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Ken Magill

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On Dead [And Not-Quite-Dead] Possums and Troubling Behavioral Ads

1/21/14

By Ken Magill

Anyone who has read my work for any length of time knows I am an unapologetic defender of data-driven marketing and behaviorally targeted ads.

I recently became aware of one slightly troublesome aspect of behaviorally targeted advertising, though: Retargeting, especially during the Christmas-shopping season.

Retargeted online advertising is ostensibly aimed at consumers based on previous Internet activities where the activities didn’t result in a sale.

Trouble is, it is impossible for all the players in the online-ad ecosystem to know when a specific consumer’s actions finally result in a sale. So even after the purchase is made, the ads don’t stop.

Case in point: This year I bought my wife a beekeeper starter kit for Christmas. She had expressed interest in keeping bees to help improve her garden’s productivity.

I did a bunch of research online about how to start keeping bees and finally settled on a deluxe kit from a company called Mann Lake in Minnesota.

As I researched the purchase, ads for beekeeping equipment started popping up on the various computers in our house.

I don’t know if the ads were showing up on the wife’s Asus. I sure as heck wasn’t going to ask her. But they seemed to take over my Mac and PC. And they seemed to intensify after I bought.

After purchasing from Mann Lake, I still received online ads for Mann Lake and other beekeeping suppliers.

My wife’s a media buyer and knows how online advertising works. Every time I saw one of those beekeeper ads in the weeks between the time I made the purchase and Christmas morning, I would cringe.

Fortunately, my wife is not the world’s most observant person when it comes to things outside the particular task she’s focused on at any given moment.

How unobservant? Well, twice now she has let our dogs in and failed to notice that one of them, Willy, had an adult possum in his mouth.

The first time was early in the morning as she was getting ready for work. She gets up at 5:30 a.m. for her seriously crappy commute into New York City. I usually get up two and a half hours later.

One morning around 6 I hear her in the living room saying: “F*ck! … F*ck! … F*ck! F*CK! … F****CK!!!”

So I walked out into the living room barefoot and in my boxers and spotted the dead possum—a large, mangy-looking dead possum. The wife and I looked at each other and yelled “F*******CK!!!”

I would like to say I disposed of the dead possum. I didn’t. The wife is much braver about dead things than I. She put on her gardening gloves, carried it outside and tossed it into the ravine by our house to be devoured by scavengers.

Then this past Saturday night, I was sitting in my Florida room off the back of the house playing the video game Skyrim, drinking vodka and smoking a cigar.

I heard the front door open and the dogs thundering in. Willy came straight back into the Florida room and dropped a possum the size of a large cat in the doorway almost at my feet.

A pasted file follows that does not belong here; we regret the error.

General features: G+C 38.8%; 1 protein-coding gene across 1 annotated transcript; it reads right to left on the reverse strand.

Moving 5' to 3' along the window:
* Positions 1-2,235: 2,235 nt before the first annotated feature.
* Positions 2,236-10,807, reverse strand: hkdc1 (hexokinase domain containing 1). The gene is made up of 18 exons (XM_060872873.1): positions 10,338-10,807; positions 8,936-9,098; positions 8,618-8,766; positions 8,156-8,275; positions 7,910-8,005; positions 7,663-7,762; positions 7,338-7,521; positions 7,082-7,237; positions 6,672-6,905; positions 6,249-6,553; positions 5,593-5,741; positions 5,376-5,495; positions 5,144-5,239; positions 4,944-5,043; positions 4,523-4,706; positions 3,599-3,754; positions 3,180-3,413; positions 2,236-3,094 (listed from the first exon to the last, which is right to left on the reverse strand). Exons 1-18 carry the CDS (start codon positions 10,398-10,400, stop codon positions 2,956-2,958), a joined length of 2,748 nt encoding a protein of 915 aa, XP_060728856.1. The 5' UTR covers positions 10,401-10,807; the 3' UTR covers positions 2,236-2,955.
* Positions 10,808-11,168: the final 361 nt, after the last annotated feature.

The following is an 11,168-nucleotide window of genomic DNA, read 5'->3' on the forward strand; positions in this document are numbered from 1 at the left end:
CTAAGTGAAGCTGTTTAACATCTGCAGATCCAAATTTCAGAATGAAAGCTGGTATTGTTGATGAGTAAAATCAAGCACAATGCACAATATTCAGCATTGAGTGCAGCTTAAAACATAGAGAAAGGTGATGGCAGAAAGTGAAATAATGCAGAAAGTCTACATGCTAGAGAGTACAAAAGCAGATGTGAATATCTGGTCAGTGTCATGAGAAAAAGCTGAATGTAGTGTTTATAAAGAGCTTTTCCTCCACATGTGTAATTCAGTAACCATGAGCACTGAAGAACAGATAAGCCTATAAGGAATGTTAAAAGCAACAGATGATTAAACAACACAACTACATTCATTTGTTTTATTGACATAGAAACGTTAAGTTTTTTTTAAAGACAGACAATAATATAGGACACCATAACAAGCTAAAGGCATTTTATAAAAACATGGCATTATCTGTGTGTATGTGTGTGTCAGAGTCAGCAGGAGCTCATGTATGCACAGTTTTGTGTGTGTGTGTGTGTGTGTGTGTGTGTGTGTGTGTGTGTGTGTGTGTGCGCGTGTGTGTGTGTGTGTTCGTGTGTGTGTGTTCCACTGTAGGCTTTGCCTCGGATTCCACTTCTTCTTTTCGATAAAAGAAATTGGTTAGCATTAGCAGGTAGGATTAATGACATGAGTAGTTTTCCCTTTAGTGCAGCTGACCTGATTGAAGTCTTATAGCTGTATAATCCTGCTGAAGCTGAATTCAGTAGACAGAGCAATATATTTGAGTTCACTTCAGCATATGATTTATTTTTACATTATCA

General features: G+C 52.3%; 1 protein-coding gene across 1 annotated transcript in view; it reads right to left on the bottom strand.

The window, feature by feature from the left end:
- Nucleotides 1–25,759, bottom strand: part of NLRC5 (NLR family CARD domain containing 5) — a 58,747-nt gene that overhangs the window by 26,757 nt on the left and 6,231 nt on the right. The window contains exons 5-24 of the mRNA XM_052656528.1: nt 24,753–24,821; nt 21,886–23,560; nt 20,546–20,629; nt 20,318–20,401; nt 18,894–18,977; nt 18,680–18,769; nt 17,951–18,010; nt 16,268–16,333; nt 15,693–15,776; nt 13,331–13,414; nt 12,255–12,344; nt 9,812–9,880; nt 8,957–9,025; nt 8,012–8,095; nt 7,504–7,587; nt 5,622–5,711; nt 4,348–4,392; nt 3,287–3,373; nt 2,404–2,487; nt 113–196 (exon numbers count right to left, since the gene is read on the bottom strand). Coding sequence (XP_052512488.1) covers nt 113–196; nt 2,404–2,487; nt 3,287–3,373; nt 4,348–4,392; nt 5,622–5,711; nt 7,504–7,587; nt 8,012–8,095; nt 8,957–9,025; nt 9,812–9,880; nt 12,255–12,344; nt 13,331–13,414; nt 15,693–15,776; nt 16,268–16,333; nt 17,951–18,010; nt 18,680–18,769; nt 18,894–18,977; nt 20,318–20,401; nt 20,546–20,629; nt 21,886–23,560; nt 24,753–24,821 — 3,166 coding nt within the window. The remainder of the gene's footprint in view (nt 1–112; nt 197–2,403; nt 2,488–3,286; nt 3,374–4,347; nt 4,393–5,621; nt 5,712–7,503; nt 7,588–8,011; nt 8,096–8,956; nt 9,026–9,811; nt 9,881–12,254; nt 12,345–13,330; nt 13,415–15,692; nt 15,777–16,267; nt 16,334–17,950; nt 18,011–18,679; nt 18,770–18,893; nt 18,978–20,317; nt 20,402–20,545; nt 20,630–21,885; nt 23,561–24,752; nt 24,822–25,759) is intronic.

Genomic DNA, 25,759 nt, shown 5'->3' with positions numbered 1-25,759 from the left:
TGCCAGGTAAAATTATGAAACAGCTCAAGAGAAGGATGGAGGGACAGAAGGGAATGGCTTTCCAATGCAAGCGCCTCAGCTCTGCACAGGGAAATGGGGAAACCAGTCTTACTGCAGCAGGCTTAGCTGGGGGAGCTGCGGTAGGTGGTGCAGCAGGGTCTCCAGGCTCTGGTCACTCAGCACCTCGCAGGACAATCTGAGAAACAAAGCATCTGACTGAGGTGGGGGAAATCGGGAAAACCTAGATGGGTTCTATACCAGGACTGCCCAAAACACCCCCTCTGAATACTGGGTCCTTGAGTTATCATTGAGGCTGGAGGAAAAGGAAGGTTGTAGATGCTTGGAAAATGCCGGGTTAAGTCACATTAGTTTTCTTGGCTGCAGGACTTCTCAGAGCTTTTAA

This one was alive. He was playing dead, but I could see him breathing. I assume it was a “he” because it was so big.

What did I do? Being the brave man I am, I began shrieking [Wife’s name! WIFE’S NAME!!!] and then began yelling at her for letting Willy in with his latest conquest.

She then yelled at me for blaming her. All the while a not-dead possum lied not-quite-motionless on the floor between us. I got smart in a hurry and shut up knowing who was going to get the not-dead possum out of our house.

Though I didn’t say it, the whole time I was thinking: “How do you fail to notice one of our dogs has an animal the size of a friggin’ Christmas ham in his mouth?”

Then again, if she was observant enough to notice the dog was carrying a possum as he walked in the door, she might have been observant enough to notice the beekeeper ads repeatedly popping up on our computers in December.

A lot of folks are far more observant than my wife and might have noticed ads for, say, Victoria’s Secret that weren’t being served previously. If an observant wife in a household where Christmas is celebrated starts spotting Victoria’s Secret ads popping up on websites in December, she had better find Victoria’s Secret under the tree on Christmas day.

Am I saying online advertisers shouldn’t target browsers based on activity during the Christmas-shopping season? No. There’s too much money to be made.

But I am pointing out that even without personally identifiable information, behavioral online advertising can hit a little too close to home.

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Terms: Feel free to be as big a jerk as you want, but don't attack anyone other than me personally. And don't criticize people or companies other than me anonymously. Got something crappy to say? Say it under your real name. Anonymous potshots and personal attacks aimed at me, however, are fine.

Posted by: Stephanie Miller
Date: 2014-01-21 17:39:17
Subject: You are too much, Ken

It might be a cool idea for an entrepreneur to build a "cookie shield" for a one time browser session. Maybe there's an app for that? And, it's wonderful how you are willing to share so much of your life with your readers, Ken. How generous. I hope possum season is over.

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